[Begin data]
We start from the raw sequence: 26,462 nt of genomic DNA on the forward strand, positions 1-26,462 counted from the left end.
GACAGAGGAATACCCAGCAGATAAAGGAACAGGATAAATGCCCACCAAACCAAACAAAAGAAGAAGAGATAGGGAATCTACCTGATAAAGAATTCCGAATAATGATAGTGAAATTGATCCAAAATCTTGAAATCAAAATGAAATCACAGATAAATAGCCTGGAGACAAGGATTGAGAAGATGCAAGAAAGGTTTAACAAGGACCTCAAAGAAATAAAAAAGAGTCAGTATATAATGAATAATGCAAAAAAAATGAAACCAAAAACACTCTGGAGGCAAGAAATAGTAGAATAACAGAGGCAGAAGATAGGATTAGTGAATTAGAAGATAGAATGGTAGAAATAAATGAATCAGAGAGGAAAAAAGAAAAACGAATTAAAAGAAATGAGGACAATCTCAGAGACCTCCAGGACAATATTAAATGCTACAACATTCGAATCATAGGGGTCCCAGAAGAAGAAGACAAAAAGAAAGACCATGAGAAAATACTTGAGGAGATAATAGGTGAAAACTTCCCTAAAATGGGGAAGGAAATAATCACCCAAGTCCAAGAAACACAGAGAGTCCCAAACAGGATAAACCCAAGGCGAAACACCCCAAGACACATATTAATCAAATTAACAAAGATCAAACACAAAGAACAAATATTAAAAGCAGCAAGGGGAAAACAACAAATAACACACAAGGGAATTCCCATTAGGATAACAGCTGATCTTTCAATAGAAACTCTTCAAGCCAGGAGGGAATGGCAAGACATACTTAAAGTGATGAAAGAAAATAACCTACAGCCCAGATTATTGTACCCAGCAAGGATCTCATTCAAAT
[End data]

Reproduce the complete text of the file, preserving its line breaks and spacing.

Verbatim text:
We start from the raw sequence: 26,462 nt of genomic DNA on the forward strand, positions 1-26,462 counted from the left end.
GACAGAGGAATACCCAGCAGATAAAGGAACAGGATAAATGCCCACCAAACCAAACAAAAGAAGAAGAGATAGGGAATCTACCTGATAAAGAATTCCGAATAATGATAGTGAAATTGATCCAAAATCTTGAAATCAAAATGAAATCACAGATAAATAGCCTGGAGACAAGGATTGAGAAGATGCAAGAAAGGTTTAACAAGGACCTCAAAGAAATAAAAAAGAGTCAGTATATAATGAATAATGCAAAAAAAATGAAACCAAAAACACTCTGGAGGCAAGAAATAGTAGAATAACAGAGGCAGAAGATAGGATTAGTGAATTAGAAGATAGAATGGTAGAAATAAATGAATCAGAGAGGAAAAAAGAAAAACGAATTAAAAGAAATGAGGACAATCTCAGAGACCTCCAGGACAATATTAAATGCTACAACATTCGAATCATAGGGGTCCCAGAAGAAGAAGACAAAAAGAAAGACCATGAGAAAATACTTGAGGAGATAATAGGTGAAAACTTCCCTAAAATGGGGAAGGAAATAATCACCCAAGTCCAAGAAACACAGAGAGTCCCAAACAGGATAAACCCAAGGCGAAACACCCCAAGACACATATTAATCAAATTAACAAAGATCAAACACAAAGAACAAATATTAAAAGCAGCAAGGGGAAAACAACAAATAACACACAAGGGAATTCCCATTAGGATAACAGCTGATCTTTCAATAGAAACTCTTCAAGCCAGGAGGGAATGGCAAGACATACTTAAAGTGATGAAAGAAAATAACCTACAGCCCAGATTATTGTACCCAGCAAGGATCTCATTCAAAT